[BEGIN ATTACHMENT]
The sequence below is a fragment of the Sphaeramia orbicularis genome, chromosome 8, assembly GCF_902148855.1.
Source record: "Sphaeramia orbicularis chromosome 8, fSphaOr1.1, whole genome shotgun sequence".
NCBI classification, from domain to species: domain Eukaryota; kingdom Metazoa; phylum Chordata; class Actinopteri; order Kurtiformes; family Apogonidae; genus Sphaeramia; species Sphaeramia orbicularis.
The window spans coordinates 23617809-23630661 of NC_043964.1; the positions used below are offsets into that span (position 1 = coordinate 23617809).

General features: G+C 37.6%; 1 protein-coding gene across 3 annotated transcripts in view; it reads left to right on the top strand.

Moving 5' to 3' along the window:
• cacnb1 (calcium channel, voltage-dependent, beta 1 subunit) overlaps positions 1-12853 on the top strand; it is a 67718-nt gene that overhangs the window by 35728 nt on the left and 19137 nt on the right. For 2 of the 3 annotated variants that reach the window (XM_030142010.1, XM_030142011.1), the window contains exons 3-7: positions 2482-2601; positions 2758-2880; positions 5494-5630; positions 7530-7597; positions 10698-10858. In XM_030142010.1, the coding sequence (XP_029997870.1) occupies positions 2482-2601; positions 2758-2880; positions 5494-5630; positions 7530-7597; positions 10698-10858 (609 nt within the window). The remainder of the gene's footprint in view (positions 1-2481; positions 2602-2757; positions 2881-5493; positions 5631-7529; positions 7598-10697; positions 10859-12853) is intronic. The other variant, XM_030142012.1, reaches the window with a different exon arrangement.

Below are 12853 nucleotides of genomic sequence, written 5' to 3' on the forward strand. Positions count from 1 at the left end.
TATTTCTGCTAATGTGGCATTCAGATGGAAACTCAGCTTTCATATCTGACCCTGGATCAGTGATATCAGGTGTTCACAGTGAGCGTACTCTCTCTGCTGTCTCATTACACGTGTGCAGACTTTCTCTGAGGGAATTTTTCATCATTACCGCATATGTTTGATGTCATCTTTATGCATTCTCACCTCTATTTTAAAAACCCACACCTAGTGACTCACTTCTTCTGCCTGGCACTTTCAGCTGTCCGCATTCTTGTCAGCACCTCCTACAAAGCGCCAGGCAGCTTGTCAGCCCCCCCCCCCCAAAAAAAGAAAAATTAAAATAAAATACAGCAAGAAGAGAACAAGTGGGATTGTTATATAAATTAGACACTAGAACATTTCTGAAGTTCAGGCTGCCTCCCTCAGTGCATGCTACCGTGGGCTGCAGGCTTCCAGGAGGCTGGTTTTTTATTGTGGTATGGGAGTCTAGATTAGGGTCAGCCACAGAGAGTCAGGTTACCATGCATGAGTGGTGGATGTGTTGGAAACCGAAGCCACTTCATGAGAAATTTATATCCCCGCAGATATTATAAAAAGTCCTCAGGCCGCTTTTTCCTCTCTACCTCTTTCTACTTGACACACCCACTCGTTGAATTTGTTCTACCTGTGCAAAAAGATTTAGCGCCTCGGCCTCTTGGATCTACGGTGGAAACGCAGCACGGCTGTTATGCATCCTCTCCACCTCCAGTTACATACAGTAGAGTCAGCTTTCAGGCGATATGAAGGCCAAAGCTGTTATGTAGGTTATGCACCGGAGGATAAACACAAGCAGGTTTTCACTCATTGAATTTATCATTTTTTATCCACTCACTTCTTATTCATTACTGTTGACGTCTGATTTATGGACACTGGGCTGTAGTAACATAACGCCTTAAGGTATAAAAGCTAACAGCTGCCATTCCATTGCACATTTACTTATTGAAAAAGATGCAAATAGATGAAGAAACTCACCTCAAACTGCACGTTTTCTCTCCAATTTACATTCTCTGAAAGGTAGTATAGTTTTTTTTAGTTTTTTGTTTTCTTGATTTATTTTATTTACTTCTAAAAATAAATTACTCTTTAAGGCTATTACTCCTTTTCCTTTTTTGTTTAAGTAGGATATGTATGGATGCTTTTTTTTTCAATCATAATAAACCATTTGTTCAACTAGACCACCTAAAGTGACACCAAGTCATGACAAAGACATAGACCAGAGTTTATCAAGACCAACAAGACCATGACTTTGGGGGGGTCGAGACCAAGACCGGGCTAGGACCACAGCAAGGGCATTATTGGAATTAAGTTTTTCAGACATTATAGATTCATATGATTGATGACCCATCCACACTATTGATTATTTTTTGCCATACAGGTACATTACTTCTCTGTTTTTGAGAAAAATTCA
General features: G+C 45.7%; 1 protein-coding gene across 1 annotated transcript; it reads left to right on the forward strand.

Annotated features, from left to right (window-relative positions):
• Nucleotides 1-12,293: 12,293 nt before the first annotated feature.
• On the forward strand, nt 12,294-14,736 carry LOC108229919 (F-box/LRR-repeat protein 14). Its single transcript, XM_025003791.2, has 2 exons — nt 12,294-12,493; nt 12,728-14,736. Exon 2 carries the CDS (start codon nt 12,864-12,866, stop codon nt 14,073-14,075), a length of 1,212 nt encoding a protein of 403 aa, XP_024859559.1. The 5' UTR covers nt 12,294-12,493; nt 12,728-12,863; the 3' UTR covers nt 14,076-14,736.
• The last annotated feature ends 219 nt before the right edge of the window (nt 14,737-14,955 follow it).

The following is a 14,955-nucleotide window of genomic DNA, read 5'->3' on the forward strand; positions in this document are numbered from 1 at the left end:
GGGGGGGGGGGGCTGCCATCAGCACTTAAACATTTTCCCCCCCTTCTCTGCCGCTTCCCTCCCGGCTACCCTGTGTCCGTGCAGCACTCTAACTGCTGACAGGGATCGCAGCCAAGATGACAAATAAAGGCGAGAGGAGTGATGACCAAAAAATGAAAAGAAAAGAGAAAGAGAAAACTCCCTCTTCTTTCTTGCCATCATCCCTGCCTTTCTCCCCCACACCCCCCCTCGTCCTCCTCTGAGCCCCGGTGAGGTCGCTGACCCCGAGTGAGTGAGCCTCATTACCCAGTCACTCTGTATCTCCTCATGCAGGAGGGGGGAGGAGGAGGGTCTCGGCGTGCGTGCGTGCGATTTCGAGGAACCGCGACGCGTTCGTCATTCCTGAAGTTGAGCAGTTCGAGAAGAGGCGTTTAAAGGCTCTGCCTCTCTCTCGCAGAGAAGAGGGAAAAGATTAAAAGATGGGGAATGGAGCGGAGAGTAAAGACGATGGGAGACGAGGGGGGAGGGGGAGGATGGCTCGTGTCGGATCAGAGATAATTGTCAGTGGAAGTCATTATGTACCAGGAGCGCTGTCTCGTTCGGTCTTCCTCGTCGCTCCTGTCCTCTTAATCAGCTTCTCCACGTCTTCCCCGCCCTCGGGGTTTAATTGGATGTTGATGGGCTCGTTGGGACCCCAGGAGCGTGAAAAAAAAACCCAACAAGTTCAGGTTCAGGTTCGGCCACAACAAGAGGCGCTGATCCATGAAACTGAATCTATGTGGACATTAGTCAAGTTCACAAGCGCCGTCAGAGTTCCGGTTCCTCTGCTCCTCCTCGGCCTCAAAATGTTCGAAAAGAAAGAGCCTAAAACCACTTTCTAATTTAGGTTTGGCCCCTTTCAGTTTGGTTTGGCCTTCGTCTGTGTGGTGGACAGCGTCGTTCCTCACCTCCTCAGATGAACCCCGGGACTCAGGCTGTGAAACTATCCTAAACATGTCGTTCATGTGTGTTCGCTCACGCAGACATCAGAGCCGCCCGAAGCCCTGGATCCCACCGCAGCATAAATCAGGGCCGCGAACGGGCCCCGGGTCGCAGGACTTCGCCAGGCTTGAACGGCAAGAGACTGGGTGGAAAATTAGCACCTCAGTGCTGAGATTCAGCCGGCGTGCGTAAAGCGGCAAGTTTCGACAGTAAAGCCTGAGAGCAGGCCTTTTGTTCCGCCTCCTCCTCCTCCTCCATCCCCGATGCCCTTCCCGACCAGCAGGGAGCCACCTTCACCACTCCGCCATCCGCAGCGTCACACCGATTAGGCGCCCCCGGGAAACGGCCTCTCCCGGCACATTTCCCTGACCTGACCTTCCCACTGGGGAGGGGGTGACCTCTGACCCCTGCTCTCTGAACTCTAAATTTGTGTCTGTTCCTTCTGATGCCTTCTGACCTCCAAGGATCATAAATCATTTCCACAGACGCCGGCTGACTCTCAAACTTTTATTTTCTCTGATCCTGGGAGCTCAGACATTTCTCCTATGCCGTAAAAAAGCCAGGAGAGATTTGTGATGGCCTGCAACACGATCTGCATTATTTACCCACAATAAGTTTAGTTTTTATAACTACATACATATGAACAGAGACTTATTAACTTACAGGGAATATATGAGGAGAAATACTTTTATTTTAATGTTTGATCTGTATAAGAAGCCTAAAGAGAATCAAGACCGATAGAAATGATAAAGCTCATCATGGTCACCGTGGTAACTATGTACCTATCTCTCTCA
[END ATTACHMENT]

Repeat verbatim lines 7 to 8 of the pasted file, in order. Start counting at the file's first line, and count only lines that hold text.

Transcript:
• cacnb1 (calcium channel, voltage-dependent, beta 1 subunit) overlaps positions 1-12853 on the top strand; it is a 67718-nt gene that overhangs the window by 35728 nt on the left and 19137 nt on the right. For 2 of the 3 annotated variants that reach the window (XM_030142010.1, XM_030142011.1), the window contains exons 3-7: positions 2482-2601; positions 2758-2880; positions 5494-5630; positions 7530-7597; positions 10698-10858. In XM_030142010.1, the coding sequence (XP_029997870.1) occupies positions 2482-2601; positions 2758-2880; positions 5494-5630; positions 7530-7597; positions 10698-10858 (609 nt within the window). The remainder of the gene's footprint in view (positions 1-2481; positions 2602-2757; positions 2881-5493; positions 5631-7529; positions 7598-10697; positions 10859-12853) is intronic. The other variant, XM_030142012.1, reaches the window with a different exon arrangement.

Below are 12853 nucleotides of genomic sequence, written 5' to 3' on the forward strand. Positions count from 1 at the left end.